Monday of the Second Week of Lent:  The headline verse of today's devotion is Jesus' word, "You are the light of the world."  Light is a symbol of hope, thus we are a people who bring hope to other people's lives.  We brighten their day, we lift their souls, we are a breath of fresh air to them.  The devotion went on to discuss our heart, the core of our lives from which we live per what we desire most.  When our heart is most pure, we are the greatest blessing to others.  So, what does a pure heart look like?  A pure heart would be a state in which we want nothing, we need nothing, we are content in the moment so we have no thought to self but are free for others.  Francis of Assisi described a pure heart as one that desires but one thing - God.  In the moments in which our heart is occupied with personal wants, needs and concerns, we are less of a light to others.  Sort of like a three-way bulb, we are on the lowest wattage so that we are some light but not a lot of light.  When we are most pure in heart, we are turned up to the highest wattage and we flood others with light.  It all depends on the level our heart is in the moment.  Jesus lived His life on maximum wattage 24/7, and His impact remains for all eternity.  So, considering my analogy above, I guess you could say this crossroad today has three paths -- low wattage, standard wattage, full wattage -- and we will light up the world according to the path we choose. 
Second Sunday of Lent:  Have you ever wondered, when the flight attendants give the instructions before takeoff, why you are instructed to put your own oxygen mask on first before assisting others?  Isn't that contrary to what Jesus taught?  The explanation for that instruction is when there is a loss of oxygen, we have but a handful of seconds to get oxygen into us or we will pass out, leaving us useless to anyone around us.  When Jesus responded to the question about the greatest commandment, He said we are to love God with every part of who we are and to love others as we love our self.  There is an assumption there -- that we have a healthy love of self, healthy meaning a God-centered perspective on who we are (which was the focus of the readings of the first week of Lent).  Or, to use the scripture verse for the day, that we are wise people who build our lives on the words of Jesus.  Or, as the flight attendant instructs, we secure our own mask first before assisting others.  The readings for the second week will focus on securing our own mask first.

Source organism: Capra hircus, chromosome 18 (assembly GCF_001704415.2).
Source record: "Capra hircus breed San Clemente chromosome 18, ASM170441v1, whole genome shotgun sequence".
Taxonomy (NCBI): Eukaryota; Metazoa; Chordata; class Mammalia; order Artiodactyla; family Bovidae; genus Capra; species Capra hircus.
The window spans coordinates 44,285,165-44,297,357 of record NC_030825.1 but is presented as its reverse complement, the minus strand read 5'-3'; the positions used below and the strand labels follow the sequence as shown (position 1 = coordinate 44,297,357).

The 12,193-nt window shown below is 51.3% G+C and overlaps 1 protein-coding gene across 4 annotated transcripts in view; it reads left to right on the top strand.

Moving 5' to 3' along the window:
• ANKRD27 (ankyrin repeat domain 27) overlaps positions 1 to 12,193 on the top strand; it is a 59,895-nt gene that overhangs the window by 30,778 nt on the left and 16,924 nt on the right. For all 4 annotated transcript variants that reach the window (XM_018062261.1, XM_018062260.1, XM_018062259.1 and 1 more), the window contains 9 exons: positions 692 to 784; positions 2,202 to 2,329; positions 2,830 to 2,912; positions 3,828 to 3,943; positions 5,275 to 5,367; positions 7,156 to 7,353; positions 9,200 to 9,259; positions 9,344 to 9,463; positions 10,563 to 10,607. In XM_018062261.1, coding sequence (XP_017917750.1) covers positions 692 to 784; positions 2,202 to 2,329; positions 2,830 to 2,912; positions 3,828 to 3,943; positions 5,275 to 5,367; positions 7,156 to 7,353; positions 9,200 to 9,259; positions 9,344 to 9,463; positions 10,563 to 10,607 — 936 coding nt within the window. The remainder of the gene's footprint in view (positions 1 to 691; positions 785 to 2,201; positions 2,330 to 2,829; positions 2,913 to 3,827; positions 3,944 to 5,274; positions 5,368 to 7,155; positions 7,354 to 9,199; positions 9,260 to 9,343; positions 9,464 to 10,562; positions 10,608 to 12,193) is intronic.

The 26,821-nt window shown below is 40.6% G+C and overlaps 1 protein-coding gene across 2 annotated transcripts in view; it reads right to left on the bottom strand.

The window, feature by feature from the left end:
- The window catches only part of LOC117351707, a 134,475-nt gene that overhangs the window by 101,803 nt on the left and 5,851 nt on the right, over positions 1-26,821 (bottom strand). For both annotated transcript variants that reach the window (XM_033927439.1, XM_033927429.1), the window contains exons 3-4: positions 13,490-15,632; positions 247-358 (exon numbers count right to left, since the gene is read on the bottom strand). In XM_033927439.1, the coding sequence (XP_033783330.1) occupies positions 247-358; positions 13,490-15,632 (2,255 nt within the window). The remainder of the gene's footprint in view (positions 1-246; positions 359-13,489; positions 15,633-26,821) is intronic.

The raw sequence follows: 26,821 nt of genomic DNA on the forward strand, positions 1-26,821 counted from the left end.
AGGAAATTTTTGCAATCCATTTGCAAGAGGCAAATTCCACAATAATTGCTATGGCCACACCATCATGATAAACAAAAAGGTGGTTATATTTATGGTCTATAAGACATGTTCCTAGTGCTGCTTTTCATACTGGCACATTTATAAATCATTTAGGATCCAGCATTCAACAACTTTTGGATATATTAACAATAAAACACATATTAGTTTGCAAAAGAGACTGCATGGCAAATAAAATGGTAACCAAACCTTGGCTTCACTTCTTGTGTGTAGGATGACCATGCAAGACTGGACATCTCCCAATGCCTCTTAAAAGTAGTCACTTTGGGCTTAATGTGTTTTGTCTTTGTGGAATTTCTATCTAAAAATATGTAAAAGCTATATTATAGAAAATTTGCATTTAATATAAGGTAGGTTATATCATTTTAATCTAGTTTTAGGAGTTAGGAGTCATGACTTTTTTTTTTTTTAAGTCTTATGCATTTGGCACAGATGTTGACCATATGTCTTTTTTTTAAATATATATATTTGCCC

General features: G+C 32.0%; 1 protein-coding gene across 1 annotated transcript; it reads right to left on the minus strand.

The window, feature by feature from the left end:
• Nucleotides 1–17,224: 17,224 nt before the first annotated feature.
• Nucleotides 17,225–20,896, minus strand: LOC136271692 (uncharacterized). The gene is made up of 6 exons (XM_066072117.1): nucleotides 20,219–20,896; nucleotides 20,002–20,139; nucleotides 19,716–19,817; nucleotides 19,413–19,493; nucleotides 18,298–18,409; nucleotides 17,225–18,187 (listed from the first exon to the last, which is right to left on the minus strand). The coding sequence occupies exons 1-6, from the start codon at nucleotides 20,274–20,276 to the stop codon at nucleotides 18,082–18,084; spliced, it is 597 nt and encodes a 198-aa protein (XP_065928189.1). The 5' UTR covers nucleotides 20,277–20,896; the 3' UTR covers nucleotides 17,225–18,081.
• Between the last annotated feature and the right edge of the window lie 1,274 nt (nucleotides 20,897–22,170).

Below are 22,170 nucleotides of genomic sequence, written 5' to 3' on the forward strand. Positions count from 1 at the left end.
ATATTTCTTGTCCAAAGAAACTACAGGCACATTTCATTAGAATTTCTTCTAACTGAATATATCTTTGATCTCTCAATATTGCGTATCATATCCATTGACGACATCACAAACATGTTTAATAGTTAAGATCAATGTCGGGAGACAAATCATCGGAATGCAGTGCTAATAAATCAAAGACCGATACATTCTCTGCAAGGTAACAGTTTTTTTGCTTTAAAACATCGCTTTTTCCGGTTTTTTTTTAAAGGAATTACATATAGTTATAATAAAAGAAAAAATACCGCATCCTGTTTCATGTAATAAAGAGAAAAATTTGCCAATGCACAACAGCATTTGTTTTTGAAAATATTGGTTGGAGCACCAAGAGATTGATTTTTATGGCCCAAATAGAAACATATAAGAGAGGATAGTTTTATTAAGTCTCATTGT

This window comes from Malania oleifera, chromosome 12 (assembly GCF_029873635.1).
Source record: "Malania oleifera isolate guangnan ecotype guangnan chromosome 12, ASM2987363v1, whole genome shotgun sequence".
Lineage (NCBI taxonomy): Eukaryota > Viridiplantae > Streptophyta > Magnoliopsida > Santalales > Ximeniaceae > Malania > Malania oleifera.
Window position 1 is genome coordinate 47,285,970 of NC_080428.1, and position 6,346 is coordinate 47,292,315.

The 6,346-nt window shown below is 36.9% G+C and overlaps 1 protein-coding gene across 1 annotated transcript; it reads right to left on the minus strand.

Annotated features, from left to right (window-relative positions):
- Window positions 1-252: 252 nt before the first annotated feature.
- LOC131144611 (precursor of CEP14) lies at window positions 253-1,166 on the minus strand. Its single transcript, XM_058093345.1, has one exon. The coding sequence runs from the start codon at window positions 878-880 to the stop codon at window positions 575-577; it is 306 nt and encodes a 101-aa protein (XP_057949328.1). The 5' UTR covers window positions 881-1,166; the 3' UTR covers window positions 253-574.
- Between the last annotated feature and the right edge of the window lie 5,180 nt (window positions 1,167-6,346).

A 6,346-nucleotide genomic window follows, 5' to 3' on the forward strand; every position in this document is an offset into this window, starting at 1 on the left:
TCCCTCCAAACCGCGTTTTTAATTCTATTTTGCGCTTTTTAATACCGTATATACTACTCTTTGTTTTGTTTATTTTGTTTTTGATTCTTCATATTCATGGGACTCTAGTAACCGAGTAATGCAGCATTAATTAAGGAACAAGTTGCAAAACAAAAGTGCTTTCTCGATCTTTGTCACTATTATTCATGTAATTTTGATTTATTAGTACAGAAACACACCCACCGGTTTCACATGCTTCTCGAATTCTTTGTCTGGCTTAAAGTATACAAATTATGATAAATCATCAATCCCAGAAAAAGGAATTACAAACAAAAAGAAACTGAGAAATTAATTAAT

4 Responses to “Pastor’s Blog”

  1. John says:

    When we put ourselves in a position that our reliance on God is all we have, we are no longer distracted. Jesus was obedient to complete reliance!

  2. Angela says:

    I loved the mention of the ultimate crossroad, very comforting as we embark on this time of cleaning out.

  3. Brenda says:

    Correction, I don’t go to meet my new friend tomorrow. I go Monday.

  4. Marsha says:

    It’s such a comfort to know I’m a child of God. Whenever there is a baptism (especially of a baby) the words “see what love the Father has for us that we can be called a child of God” always touches my heart.

Leave a Reply